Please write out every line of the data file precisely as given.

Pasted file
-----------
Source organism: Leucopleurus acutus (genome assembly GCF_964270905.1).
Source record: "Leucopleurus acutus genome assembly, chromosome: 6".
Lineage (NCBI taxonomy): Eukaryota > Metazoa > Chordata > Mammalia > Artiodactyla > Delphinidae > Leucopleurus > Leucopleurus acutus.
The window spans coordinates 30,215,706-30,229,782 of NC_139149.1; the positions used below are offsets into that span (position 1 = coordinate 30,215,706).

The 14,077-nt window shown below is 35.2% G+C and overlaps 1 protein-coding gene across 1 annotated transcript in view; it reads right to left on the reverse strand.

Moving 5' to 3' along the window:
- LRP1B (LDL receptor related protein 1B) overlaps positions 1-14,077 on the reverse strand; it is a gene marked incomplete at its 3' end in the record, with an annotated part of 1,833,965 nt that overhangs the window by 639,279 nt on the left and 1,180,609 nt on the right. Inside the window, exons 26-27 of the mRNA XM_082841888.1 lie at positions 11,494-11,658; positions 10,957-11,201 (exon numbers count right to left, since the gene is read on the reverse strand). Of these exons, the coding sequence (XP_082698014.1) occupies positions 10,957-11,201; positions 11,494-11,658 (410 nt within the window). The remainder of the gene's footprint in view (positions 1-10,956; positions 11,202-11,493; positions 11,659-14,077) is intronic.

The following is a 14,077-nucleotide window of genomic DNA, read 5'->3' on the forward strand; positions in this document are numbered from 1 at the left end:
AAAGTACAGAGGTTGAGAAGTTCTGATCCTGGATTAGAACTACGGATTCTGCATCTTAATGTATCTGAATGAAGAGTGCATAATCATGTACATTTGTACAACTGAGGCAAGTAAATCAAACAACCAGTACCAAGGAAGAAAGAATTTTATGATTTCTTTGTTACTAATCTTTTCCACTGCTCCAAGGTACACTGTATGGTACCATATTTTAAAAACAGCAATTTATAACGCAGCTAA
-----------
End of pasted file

Source organism: Leucopleurus acutus (genome assembly GCF_964270905.1).
Source record: "Leucopleurus acutus genome assembly, chromosome: 6".
Lineage (NCBI taxonomy): Eukaryota > Metazoa > Chordata > Mammalia > Artiodactyla > Delphinidae > Leucopleurus > Leucopleurus acutus.
The window spans coordinates 30,215,706-30,229,782 of NC_139149.1; the positions used below are offsets into that span (position 1 = coordinate 30,215,706).

The 14,077-nt window shown below is 35.2% G+C and overlaps 1 protein-coding gene across 1 annotated transcript in view; it reads right to left on the reverse strand.

Moving 5' to 3' along the window:
- LRP1B (LDL receptor related protein 1B) overlaps positions 1-14,077 on the reverse strand; it is a gene marked incomplete at its 3' end in the record, with an annotated part of 1,833,965 nt that overhangs the window by 639,279 nt on the left and 1,180,609 nt on the right. Inside the window, exons 26-27 of the mRNA XM_082841888.1 lie at positions 11,494-11,658; positions 10,957-11,201 (exon numbers count right to left, since the gene is read on the reverse strand). Of these exons, the coding sequence (XP_082698014.1) occupies positions 10,957-11,201; positions 11,494-11,658 (410 nt within the window). The remainder of the gene's footprint in view (positions 1-10,956; positions 11,202-11,493; positions 11,659-14,077) is intronic.

The following is a 14,077-nucleotide window of genomic DNA, read 5'->3' on the forward strand; positions in this document are numbered from 1 at the left end:
AAAGTACAGAGGTTGAGAAGTTCTGATCCTGGATTAGAACTACGGATTCTGCATCTTAATGTATCTGAATGAAGAGTGCATAATCATGTACATTTGTACAACTGAGGCAAGTAAATCAAACAACCAGTACCAAGGAAGAAAGAATTTTATGATTTCTTTGTTACTAATCTTTTCCACTGCTCCAAGGTACACTGTATGGTACCATATTTTAAAAACAGCAATTTATAACGCAGCTAA